Shouldn't We See It As A Problem When Patents Are The Product Itself?

from the just-basic-common-sense-here... dept

Forbes has given some space to Alan Minsk, a patent lawyer who was in-house patent counsel for Openwave -- a company that we recently noted had decided to become a patent troll after failing in the marketplace -- as well as with Intellectual Ventures, perhaps the world's largest patent troll. In his column, he talks up how simply wonderful it is that companies have realized that patents aren't just about protecting products, but have become key products themselves. He seems positively gleeful at the idea of writing patents so broad that they cover entirely unrelated industries:
My own approach was to identify potentially patentable innovations (i.e., those that were not clearly unpatentable) that had a well-defined strategic value proposition, and then proceeding to seek patent protection for a broad-based interpretation of the underlying concept of those innovations.

Since many innovations represent a solution to a technical problem, this approach often involved determining other industries (or other situations within the same industry) in which a similar problem arose, and then generalizing the description of the innovation so that it could be used in those other industries or situations. This typically required developing a description of the underlying concept of the innovation in generic functional terms instead of implementation specific terms (a process I termed “functional deconstruction.”)

And, because the strategic value propositions (or use cases) for a patent often changed as a company developed and competed with others, my approach was an iterative one that was re-visited regularly in case a decision that was appropriate at one time was no longer appropriate because of new information. This applied both to patent application filing decisions and to those made during negotiations with the U.S. Patent and Trademark Office as part of the process of obtaining a patent.
In other words, not only did he try to patent things as broadly as possible to cover other industries, he would regularly try to broaden the patent as the market changed, even though the application was already ongoing. The whole thing seems to be bragging about the exact process of how to destroy competition and innovation in a market by locking it up in some vague piece of paper.

If we are to believe that the patent system was designed to "promote the progress" then it needs to be admitted that patents are never an end, but always a means -- a means to develop actual products that genuinely represent progress. And yet, that's not what they've been for quite some time, and it's highlighted by the idea that they should ever be considered primary products in and of themselves. That's a sign of a totally broken system. It may be one where patent lawyers like Minsk make out nicely, but it shows a failure of the system as a whole -- and when that happens we have a system that hinders, rather than aids, innovation.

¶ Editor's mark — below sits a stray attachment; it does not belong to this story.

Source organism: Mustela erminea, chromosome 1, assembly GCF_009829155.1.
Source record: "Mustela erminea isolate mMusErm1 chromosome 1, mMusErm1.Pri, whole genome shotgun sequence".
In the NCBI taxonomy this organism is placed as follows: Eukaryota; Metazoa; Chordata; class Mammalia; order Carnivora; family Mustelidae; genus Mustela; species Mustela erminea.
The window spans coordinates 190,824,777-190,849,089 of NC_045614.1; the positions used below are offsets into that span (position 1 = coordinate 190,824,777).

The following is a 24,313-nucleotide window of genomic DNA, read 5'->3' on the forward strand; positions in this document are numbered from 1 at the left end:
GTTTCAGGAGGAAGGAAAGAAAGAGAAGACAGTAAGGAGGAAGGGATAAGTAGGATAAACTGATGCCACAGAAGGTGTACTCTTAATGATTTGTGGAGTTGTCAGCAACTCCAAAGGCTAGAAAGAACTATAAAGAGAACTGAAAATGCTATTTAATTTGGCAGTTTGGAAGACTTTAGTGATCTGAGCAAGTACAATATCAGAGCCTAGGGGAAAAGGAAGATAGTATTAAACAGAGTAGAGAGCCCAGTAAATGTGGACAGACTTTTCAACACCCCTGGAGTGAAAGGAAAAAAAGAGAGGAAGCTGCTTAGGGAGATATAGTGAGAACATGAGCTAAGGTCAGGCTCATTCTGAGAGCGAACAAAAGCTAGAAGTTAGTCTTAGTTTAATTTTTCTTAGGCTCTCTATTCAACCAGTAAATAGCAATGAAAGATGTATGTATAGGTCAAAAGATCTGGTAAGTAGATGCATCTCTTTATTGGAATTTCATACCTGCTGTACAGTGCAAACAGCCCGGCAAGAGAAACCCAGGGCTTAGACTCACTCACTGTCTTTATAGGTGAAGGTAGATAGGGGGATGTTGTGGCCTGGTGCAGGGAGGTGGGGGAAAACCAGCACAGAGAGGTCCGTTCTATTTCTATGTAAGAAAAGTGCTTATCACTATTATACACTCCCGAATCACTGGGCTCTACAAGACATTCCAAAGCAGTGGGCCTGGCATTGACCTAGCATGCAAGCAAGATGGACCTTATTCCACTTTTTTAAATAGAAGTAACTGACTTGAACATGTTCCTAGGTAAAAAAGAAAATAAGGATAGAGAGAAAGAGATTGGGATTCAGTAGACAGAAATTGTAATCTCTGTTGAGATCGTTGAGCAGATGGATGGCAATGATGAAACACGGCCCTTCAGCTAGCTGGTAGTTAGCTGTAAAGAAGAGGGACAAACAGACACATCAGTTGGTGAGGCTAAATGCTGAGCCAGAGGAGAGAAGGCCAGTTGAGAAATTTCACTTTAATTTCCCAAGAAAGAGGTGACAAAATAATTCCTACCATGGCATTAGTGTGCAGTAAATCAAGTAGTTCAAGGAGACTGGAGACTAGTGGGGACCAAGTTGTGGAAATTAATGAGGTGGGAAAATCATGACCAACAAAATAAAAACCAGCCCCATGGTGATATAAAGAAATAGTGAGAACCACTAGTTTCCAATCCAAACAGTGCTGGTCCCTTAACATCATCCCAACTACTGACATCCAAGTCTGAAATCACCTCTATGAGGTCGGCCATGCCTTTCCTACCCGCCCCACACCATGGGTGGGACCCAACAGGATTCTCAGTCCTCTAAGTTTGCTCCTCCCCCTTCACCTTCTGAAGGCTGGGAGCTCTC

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Filed Under: alan minsk, patent troll, promote the progress
Companies: intellectual ventures, openwave


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  1. identicon
    Michael L. Slonecker, 5 Jun 2012 @ 12:25pm

    Patents are not products, nor should they be.

    No "Pro Se" here because this is a matter as to which I have had 34 years to consider in great detail, during which time I have observed general practice law firms, commencing about the early to mid-80's, insinuating themselves into this and closely related fields of law, and newly minted counsel in far too many instances perverting the intent underlying Article 1, Section 8, Clause 8 of the Constitution.

    Why the shift? The realization that adding such "practice areas" to their "services" represented a potentially significant and lucrative source of future income, and especially with respect to litigation. Concurrent with their entry the cost of litigation began an inexorable, asymptotic increase to levels never before imagined.

    A patent is no more and no less than a piece of paper (with a really nice gold seal and red ribbon I might add) representing certain rights in an underlying invention. If such pieces of paper are now to be viewed as products in and of themselves, then perhaps we should start calling "deeds", "promissory notes", "stock certificates", and the like products as well.

    While it is obvious that my views are not shared by some within my profession, I cannot help but believe that much of what is viewed as abusive conduct took root and flourished when "billable hours" became the driving, if not preeminent, force. Another contributing factor was whereas those of us who limited our practices to patents and other closely related areas of law, thus reauiring us to learn the substantive law in great detail, this did not universally carry over to the new entrants in the field.

    Please excuse my concluding here, but in using my name I believe discretion is the better form of valor.

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